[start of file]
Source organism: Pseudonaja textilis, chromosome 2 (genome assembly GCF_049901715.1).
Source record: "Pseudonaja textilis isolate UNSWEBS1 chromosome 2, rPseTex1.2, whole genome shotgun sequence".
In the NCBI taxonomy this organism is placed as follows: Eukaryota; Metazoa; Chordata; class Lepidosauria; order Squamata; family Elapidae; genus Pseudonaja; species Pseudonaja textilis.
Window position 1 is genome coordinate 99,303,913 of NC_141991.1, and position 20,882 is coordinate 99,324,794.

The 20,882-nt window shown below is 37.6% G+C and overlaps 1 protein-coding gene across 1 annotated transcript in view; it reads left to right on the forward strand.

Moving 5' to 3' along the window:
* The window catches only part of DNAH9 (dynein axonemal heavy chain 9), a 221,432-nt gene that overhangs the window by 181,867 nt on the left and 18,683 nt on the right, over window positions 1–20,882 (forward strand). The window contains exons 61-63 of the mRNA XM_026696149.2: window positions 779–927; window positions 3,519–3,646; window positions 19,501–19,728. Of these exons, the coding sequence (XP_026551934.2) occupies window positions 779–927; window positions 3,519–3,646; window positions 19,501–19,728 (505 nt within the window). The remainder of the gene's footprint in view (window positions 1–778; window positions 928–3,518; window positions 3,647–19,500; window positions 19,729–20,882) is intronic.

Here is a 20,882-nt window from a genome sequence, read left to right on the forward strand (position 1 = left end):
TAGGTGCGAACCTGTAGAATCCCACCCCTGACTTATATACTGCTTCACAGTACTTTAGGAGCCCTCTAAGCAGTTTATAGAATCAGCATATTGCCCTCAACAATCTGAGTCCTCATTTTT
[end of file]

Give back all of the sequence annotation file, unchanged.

Source organism: Pseudonaja textilis, chromosome 2 (genome assembly GCF_049901715.1).
Source record: "Pseudonaja textilis isolate UNSWEBS1 chromosome 2, rPseTex1.2, whole genome shotgun sequence".
In the NCBI taxonomy this organism is placed as follows: Eukaryota; Metazoa; Chordata; class Lepidosauria; order Squamata; family Elapidae; genus Pseudonaja; species Pseudonaja textilis.
Window position 1 is genome coordinate 99,303,913 of NC_141991.1, and position 20,882 is coordinate 99,324,794.

The 20,882-nt window shown below is 37.6% G+C and overlaps 1 protein-coding gene across 1 annotated transcript in view; it reads left to right on the forward strand.

Moving 5' to 3' along the window:
* The window catches only part of DNAH9 (dynein axonemal heavy chain 9), a 221,432-nt gene that overhangs the window by 181,867 nt on the left and 18,683 nt on the right, over window positions 1–20,882 (forward strand). The window contains exons 61-63 of the mRNA XM_026696149.2: window positions 779–927; window positions 3,519–3,646; window positions 19,501–19,728. Of these exons, the coding sequence (XP_026551934.2) occupies window positions 779–927; window positions 3,519–3,646; window positions 19,501–19,728 (505 nt within the window). The remainder of the gene's footprint in view (window positions 1–778; window positions 928–3,518; window positions 3,647–19,500; window positions 19,729–20,882) is intronic.

Here is a 20,882-nt window from a genome sequence, read left to right on the forward strand (position 1 = left end):
TAGGTGCGAACCTGTAGAATCCCACCCCTGACTTATATACTGCTTCACAGTACTTTAGGAGCCCTCTAAGCAGTTTATAGAATCAGCATATTGCCCTCAACAATCTGAGTCCTCATTTTT